Title: The Traitor’s Wife
Author: Susan Higginbotham
Release Date: April 1, 2009
Publisher: Sourcebooks Landmark
Genre: Historical Fiction
Rating: 4.5 out of 5
From the publisher’s website:
Eleanor de Clare, favorite niece of King Edward II, is delighted with her marriage to Hugh le Despenser. It soon becomes apparent, however, that Eleanor’s beloved uncle is not the king the nobles of the land – or his queen – expected. Hugh’s unbridled ambition and his intimate relationship with Edward arouse widespread resentment, even as Eleanor remains fiercely loyal to her husband and to her king. But loyalty has its price.
The Traitor’s Wife is a tome that chronicles the reign of Edward II, who reigned in England from 1307 – 1327. It is told from the point of view of Eleanor de Clare, a young woman with strong ties to the royal family. The book spans many years and is intricately woven; there are many characters and storylines weaving their way through this well-written novel.
The most striking thing about The Traitor’s Wife is the sheer amount of research that went into writing the book. Higginbotham must have spent years reading about medieval England, figuring out how to craft a novel that would exude the atmosphere necessary for a story such as this. The cast of characters is so expansive that there is a multi-page list of characters and descriptions at the beginning of the novel. It is a very handy guide that I found myself referring to more than once. I was simply astounded at how well this book is written, in terms of the history involved. Higginbotham makes medieval England come alive in The Traitor’s Wife.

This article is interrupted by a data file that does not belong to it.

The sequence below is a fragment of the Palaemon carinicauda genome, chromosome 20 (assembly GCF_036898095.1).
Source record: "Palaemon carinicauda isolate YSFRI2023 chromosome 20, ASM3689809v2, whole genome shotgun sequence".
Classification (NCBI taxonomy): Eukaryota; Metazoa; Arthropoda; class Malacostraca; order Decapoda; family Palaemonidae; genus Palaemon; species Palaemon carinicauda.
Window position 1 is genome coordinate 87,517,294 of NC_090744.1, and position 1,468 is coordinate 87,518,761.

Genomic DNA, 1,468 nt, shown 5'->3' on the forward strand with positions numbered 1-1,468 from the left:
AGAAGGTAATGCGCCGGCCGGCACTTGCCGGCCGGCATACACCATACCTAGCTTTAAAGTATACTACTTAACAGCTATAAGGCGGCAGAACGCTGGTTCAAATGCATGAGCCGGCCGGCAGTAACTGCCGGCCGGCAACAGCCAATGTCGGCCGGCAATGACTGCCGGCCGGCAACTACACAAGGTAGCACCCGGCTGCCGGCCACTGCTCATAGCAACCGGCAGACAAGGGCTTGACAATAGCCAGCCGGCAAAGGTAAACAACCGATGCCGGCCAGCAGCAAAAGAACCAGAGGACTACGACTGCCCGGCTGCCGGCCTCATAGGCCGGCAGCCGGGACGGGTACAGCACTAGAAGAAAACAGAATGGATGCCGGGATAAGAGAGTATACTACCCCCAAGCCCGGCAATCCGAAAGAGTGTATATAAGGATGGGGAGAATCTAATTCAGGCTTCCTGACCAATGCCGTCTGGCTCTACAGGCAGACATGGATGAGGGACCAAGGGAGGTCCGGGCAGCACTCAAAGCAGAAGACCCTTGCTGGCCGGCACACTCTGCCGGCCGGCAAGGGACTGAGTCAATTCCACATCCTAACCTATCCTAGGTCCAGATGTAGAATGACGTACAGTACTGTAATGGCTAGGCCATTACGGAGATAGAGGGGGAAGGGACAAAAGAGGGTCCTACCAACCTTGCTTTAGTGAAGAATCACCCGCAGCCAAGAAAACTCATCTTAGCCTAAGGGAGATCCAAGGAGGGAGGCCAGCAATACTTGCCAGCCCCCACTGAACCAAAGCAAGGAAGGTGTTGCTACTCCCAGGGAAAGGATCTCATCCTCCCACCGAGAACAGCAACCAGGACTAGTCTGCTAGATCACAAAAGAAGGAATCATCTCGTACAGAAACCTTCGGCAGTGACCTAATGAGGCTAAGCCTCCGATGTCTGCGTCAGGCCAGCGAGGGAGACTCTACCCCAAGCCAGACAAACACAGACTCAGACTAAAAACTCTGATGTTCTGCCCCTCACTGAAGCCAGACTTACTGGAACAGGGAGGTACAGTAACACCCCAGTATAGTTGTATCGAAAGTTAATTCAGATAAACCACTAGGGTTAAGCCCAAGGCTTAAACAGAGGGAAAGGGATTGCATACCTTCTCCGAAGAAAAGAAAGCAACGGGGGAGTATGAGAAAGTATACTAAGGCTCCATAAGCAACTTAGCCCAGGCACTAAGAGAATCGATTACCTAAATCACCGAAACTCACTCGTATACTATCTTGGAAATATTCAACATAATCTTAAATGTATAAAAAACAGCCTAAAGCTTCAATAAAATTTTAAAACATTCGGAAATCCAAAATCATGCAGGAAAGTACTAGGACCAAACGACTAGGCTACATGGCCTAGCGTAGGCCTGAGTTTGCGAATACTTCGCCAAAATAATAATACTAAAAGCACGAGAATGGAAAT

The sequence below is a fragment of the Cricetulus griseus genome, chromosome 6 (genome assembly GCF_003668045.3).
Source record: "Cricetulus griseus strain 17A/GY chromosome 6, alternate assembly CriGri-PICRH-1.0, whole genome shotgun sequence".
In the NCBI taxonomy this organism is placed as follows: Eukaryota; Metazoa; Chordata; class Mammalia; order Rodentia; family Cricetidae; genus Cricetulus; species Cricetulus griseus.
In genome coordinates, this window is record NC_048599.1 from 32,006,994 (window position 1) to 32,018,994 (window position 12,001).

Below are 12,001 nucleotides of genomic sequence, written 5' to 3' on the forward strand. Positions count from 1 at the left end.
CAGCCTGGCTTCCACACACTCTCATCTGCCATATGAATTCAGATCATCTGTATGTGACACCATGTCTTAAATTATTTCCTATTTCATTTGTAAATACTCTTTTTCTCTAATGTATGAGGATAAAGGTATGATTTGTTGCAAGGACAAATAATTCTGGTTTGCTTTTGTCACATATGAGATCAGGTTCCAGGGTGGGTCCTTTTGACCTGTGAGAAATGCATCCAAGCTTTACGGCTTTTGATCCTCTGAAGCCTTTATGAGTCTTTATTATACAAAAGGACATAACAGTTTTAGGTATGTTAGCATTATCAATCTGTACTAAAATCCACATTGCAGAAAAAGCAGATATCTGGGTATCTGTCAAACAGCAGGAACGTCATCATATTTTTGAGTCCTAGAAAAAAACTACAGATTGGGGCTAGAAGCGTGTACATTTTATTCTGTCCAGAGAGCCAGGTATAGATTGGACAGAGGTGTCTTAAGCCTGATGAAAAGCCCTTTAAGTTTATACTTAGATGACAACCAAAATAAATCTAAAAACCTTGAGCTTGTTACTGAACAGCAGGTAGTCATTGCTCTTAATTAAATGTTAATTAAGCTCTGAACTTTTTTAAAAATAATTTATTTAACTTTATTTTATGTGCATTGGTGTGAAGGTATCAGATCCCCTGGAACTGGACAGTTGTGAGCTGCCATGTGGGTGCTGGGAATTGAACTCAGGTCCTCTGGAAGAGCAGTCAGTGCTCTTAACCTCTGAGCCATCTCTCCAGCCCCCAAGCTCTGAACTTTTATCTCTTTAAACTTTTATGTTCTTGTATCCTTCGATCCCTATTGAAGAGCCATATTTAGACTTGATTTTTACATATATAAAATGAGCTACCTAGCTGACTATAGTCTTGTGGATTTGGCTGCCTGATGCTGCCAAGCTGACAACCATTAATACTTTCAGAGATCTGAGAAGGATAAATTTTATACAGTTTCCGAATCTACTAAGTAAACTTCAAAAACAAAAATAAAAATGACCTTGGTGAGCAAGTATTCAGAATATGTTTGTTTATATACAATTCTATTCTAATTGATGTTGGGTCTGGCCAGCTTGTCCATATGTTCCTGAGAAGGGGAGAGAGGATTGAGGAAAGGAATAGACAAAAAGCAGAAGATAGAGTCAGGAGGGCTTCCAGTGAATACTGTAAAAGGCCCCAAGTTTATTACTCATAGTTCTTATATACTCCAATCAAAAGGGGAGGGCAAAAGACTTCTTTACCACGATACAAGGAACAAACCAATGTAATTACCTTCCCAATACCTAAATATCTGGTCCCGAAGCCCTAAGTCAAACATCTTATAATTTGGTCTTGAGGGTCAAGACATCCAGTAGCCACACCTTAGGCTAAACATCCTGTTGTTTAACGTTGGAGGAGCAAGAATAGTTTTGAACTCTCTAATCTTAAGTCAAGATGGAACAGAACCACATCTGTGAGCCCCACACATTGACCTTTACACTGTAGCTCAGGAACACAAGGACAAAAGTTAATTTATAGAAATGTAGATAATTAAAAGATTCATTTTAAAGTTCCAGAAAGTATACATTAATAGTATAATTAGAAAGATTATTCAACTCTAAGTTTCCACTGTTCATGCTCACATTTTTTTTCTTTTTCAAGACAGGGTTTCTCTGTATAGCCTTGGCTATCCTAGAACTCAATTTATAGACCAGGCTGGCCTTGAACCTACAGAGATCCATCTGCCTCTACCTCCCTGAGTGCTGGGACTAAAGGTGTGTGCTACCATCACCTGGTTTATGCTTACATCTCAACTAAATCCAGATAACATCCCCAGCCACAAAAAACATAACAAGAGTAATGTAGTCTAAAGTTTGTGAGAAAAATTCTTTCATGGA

The characters are also very well written, yet each is flawed. I liked Eleanor, but was sometimes frustrated with her blindness. Edward II was easy to love, yet he wasn’t a good king and let his personal feelings interfere with the way he ruled. Hugh was likeable, yet grew increasingly ambitious as the novel progressed. Higginbotham managed to create three-dimensional and well-rounded characters that are completely believable. They are by no means perfect; instead, they are like real people.
The Traitor’s Wife is long, and is slow going at times. I can understand why Higginbotham chose to end the novel where she did, yet sometimes I felt like she could have ended it much earlier and it would still have had the same effect. As a result, it is best read slowly. Due to the complexity of the plot, it is not a book someone can rush through or expect to finish quickly. This is a book to savor and to read leisurely.
As I’ve said before, I was very impressed with The Traitor’s Wife. It is by no means perfect; there were plot twists I didn’t like and relationships I wasn’t fond of. But it was real – with the amount of detail, I could believe that this novel was non-fiction. It is a must for any historical fiction fan, especially those who are a fan of British history. I highly recommend it!